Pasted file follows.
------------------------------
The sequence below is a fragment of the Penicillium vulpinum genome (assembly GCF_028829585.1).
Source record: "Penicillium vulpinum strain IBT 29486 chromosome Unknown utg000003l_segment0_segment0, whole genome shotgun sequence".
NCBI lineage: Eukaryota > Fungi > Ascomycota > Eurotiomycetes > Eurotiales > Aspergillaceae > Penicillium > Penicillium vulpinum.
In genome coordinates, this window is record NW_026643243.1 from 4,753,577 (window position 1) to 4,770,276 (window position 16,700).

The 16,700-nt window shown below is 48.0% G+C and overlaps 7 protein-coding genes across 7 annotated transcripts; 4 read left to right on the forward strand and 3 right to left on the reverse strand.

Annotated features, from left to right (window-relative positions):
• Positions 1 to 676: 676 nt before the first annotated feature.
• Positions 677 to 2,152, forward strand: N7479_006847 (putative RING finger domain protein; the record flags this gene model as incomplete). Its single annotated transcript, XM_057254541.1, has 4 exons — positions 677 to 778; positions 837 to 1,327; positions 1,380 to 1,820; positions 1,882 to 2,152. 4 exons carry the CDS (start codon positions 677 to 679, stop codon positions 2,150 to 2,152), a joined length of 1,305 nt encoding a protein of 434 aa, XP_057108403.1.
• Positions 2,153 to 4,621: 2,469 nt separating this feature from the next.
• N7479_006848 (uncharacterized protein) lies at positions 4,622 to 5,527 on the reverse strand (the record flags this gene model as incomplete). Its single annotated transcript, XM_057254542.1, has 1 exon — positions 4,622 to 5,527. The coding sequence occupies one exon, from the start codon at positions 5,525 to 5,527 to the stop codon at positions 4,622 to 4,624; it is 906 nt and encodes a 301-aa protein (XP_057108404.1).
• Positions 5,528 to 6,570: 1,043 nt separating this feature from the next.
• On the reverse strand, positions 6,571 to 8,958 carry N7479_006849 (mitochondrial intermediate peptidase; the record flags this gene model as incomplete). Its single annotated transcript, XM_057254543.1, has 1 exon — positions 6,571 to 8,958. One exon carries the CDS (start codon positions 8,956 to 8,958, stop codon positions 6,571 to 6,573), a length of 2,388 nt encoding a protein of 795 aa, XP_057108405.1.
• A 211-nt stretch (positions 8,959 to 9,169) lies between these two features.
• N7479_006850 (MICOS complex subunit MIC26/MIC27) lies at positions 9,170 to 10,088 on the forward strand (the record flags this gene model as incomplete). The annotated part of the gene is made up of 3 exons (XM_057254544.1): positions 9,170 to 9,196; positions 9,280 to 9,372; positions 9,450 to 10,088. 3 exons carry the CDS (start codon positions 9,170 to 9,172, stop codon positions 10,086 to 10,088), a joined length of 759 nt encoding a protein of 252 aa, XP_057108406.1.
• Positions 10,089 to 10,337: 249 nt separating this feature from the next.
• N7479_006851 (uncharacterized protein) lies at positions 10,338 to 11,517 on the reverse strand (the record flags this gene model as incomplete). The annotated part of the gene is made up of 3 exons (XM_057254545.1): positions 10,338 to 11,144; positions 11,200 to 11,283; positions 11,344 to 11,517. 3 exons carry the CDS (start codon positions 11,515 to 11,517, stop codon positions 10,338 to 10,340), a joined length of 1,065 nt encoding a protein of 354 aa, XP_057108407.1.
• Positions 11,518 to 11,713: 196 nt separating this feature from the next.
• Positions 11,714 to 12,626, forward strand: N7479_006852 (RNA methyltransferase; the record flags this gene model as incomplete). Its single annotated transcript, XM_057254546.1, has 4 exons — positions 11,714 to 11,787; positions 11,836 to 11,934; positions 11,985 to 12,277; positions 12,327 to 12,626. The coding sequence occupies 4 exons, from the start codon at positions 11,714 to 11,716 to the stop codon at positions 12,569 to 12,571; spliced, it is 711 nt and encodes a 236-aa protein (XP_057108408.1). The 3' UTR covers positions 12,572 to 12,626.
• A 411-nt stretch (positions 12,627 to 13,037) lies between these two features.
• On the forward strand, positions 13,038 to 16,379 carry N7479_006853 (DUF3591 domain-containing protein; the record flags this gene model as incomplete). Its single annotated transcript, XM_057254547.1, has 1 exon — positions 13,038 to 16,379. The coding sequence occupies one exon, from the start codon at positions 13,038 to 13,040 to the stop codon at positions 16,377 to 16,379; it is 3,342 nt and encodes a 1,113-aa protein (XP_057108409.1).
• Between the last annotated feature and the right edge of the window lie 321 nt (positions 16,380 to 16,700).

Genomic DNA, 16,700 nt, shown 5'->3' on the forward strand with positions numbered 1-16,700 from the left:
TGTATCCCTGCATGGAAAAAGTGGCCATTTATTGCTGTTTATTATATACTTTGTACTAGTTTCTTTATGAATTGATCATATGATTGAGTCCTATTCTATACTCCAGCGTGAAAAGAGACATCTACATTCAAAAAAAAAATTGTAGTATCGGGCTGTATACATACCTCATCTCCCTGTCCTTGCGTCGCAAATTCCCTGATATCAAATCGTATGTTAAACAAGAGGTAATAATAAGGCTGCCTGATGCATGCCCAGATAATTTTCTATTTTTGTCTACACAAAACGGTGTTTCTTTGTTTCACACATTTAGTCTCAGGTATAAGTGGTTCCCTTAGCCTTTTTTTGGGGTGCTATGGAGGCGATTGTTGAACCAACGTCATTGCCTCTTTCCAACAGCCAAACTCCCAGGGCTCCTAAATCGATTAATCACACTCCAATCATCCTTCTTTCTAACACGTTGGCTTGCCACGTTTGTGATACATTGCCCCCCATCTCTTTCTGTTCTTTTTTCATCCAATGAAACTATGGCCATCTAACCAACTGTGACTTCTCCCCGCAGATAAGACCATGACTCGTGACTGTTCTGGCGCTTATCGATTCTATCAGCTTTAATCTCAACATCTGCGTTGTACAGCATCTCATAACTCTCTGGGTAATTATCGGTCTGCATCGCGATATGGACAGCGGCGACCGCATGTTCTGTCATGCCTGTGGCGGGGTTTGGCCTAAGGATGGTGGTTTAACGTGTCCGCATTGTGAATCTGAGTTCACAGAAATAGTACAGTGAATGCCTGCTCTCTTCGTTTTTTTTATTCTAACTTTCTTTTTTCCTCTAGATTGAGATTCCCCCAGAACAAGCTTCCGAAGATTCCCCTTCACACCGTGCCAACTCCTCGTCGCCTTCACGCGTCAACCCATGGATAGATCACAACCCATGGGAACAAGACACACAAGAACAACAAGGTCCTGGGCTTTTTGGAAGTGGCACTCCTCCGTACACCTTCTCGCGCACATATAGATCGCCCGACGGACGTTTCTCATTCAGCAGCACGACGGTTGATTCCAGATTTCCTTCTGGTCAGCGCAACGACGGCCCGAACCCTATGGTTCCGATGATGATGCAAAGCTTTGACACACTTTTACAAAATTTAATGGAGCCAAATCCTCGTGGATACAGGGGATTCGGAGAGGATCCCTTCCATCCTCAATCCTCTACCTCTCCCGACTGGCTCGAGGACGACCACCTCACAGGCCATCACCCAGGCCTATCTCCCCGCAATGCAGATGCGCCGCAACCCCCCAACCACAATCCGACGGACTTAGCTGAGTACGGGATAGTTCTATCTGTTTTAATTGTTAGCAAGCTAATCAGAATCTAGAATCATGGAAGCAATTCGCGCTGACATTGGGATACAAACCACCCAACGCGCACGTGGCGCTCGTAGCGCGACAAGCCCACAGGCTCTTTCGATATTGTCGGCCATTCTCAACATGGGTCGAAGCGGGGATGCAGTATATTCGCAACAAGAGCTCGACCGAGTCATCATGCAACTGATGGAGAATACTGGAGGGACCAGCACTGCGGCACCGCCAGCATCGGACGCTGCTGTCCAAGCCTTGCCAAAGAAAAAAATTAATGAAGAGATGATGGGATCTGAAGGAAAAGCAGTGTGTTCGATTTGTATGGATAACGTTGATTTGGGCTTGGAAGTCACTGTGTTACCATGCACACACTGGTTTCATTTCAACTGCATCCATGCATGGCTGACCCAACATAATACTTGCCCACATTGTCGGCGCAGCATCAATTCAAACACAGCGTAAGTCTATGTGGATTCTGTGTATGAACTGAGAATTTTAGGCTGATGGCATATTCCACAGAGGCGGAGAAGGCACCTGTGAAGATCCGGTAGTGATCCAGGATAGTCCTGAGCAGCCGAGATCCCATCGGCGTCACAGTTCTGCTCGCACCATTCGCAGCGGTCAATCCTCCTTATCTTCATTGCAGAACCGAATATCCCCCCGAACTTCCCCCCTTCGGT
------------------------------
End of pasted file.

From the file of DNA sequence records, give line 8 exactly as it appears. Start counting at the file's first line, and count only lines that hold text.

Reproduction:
• Positions 677 to 2,152, forward strand: N7479_006847 (putative RING finger domain protein; the record flags this gene model as incomplete). Its single annotated transcript, XM_057254541.1, has 4 exons — positions 677 to 778; positions 837 to 1,327; positions 1,380 to 1,820; positions 1,882 to 2,152. 4 exons carry the CDS (start codon positions 677 to 679, stop codon positions 2,150 to 2,152), a joined length of 1,305 nt encoding a protein of 434 aa, XP_057108403.1.